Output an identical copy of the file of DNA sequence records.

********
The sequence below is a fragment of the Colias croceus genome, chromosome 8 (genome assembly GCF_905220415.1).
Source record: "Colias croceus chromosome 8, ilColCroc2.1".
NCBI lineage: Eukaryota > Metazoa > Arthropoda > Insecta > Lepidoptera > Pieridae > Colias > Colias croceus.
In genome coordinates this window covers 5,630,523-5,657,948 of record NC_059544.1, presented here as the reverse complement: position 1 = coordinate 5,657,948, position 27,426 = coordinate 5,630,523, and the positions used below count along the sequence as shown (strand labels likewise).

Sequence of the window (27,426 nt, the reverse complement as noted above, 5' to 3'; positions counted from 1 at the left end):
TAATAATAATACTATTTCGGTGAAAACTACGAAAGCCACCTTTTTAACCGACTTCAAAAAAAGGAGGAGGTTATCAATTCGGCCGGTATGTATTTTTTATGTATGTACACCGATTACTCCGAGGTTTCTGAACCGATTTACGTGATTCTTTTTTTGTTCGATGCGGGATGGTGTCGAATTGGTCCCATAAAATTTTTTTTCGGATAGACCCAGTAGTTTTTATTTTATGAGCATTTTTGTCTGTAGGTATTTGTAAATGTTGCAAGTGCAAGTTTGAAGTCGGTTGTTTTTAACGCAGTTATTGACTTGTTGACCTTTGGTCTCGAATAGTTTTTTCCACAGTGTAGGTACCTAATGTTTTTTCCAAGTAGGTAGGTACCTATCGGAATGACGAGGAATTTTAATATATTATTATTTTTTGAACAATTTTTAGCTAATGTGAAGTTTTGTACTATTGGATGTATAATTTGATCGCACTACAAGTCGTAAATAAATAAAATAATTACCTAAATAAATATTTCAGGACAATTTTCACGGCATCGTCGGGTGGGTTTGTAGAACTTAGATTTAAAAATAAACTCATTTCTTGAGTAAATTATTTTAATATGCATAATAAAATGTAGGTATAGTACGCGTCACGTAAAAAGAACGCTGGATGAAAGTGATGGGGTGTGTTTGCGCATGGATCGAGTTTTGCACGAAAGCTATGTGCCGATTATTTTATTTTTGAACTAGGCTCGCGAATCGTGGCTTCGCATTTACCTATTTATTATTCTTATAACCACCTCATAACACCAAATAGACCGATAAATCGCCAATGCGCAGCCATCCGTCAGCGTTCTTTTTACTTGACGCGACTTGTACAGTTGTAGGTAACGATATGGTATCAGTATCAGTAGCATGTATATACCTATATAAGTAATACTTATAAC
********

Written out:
The sequence below is a fragment of the Colias croceus genome, chromosome 8 (genome assembly GCF_905220415.1).
Source record: "Colias croceus chromosome 8, ilColCroc2.1".
NCBI lineage: Eukaryota > Metazoa > Arthropoda > Insecta > Lepidoptera > Pieridae > Colias > Colias croceus.
In genome coordinates this window covers 5,630,523-5,657,948 of record NC_059544.1, presented here as the reverse complement: position 1 = coordinate 5,657,948, position 27,426 = coordinate 5,630,523, and the positions used below count along the sequence as shown (strand labels likewise).

Sequence of the window (27,426 nt, the reverse complement as noted above, 5' to 3'; positions counted from 1 at the left end):
TAATAATAATACTATTTCGGTGAAAACTACGAAAGCCACCTTTTTAACCGACTTCAAAAAAAGGAGGAGGTTATCAATTCGGCCGGTATGTATTTTTTATGTATGTACACCGATTACTCCGAGGTTTCTGAACCGATTTACGTGATTCTTTTTTTGTTCGATGCGGGATGGTGTCGAATTGGTCCCATAAAATTTTTTTTCGGATAGACCCAGTAGTTTTTATTTTATGAGCATTTTTGTCTGTAGGTATTTGTAAATGTTGCAAGTGCAAGTTTGAAGTCGGTTGTTTTTAACGCAGTTATTGACTTGTTGACCTTTGGTCTCGAATAGTTTTTTCCACAGTGTAGGTACCTAATGTTTTTTCCAAGTAGGTAGGTACCTATCGGAATGACGAGGAATTTTAATATATTATTATTTTTTGAACAATTTTTAGCTAATGTGAAGTTTTGTACTATTGGATGTATAATTTGATCGCACTACAAGTCGTAAATAAATAAAATAATTACCTAAATAAATATTTCAGGACAATTTTCACGGCATCGTCGGGTGGGTTTGTAGAACTTAGATTTAAAAATAAACTCATTTCTTGAGTAAATTATTTTAATATGCATAATAAAATGTAGGTATAGTACGCGTCACGTAAAAAGAACGCTGGATGAAAGTGATGGGGTGTGTTTGCGCATGGATCGAGTTTTGCACGAAAGCTATGTGCCGATTATTTTATTTTTGAACTAGGCTCGCGAATCGTGGCTTCGCATTTACCTATTTATTATTCTTATAACCACCTCATAACACCAAATAGACCGATAAATCGCCAATGCGCAGCCATCCGTCAGCGTTCTTTTTACTTGACGCGACTTGTACAGTTGTAGGTAACGATATGGTATCAGTATCAGTAGCATGTATATACCTATATAAGTAATACTTATAAC